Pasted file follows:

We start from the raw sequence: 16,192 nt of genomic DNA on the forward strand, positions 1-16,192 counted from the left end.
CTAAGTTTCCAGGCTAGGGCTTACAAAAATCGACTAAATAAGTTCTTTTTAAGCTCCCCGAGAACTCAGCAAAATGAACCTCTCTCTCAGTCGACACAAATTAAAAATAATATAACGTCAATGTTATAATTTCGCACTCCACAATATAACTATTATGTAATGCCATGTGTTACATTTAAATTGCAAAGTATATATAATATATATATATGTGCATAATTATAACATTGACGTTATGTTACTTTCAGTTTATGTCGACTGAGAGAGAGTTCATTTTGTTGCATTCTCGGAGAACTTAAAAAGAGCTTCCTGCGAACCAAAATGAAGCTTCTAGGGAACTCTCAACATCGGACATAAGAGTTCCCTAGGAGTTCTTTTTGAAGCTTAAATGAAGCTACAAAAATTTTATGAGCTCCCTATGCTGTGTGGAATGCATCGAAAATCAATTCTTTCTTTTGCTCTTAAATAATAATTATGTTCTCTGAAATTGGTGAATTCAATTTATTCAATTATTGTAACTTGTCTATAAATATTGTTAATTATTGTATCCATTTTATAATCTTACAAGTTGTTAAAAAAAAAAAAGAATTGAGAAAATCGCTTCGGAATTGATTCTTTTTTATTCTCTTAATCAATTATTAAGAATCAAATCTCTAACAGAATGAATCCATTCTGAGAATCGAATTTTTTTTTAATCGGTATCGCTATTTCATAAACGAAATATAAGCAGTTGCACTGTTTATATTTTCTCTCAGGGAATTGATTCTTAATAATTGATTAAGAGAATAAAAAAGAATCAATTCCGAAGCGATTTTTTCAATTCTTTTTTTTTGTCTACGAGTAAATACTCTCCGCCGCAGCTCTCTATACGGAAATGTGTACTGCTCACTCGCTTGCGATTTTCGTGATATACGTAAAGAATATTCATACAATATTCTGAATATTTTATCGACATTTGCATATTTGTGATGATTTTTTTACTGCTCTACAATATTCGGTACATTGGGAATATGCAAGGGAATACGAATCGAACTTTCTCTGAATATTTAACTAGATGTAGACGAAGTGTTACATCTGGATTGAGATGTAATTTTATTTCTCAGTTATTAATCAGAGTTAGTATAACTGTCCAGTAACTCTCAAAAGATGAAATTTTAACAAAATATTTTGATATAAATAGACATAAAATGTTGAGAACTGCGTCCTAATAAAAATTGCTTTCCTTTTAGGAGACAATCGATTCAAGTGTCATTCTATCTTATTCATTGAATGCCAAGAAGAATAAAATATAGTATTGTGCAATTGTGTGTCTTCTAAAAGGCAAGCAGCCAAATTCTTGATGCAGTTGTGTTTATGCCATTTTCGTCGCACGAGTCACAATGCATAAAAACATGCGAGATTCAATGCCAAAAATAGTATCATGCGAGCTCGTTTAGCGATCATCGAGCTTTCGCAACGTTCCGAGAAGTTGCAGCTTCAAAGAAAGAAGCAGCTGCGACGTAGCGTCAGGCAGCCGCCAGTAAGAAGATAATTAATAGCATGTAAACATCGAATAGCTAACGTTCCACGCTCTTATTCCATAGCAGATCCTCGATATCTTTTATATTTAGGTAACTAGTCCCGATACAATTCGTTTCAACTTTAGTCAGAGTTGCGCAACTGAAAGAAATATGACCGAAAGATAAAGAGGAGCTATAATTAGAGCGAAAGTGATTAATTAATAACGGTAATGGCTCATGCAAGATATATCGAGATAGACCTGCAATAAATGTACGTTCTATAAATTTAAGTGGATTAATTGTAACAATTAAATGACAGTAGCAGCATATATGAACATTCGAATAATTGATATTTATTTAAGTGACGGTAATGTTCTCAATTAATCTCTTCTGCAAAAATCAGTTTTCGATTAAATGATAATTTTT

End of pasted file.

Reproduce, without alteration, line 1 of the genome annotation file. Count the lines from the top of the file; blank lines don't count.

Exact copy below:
We start from the raw sequence: 16,192 nt of genomic DNA on the forward strand, positions 1-16,192 counted from the left end.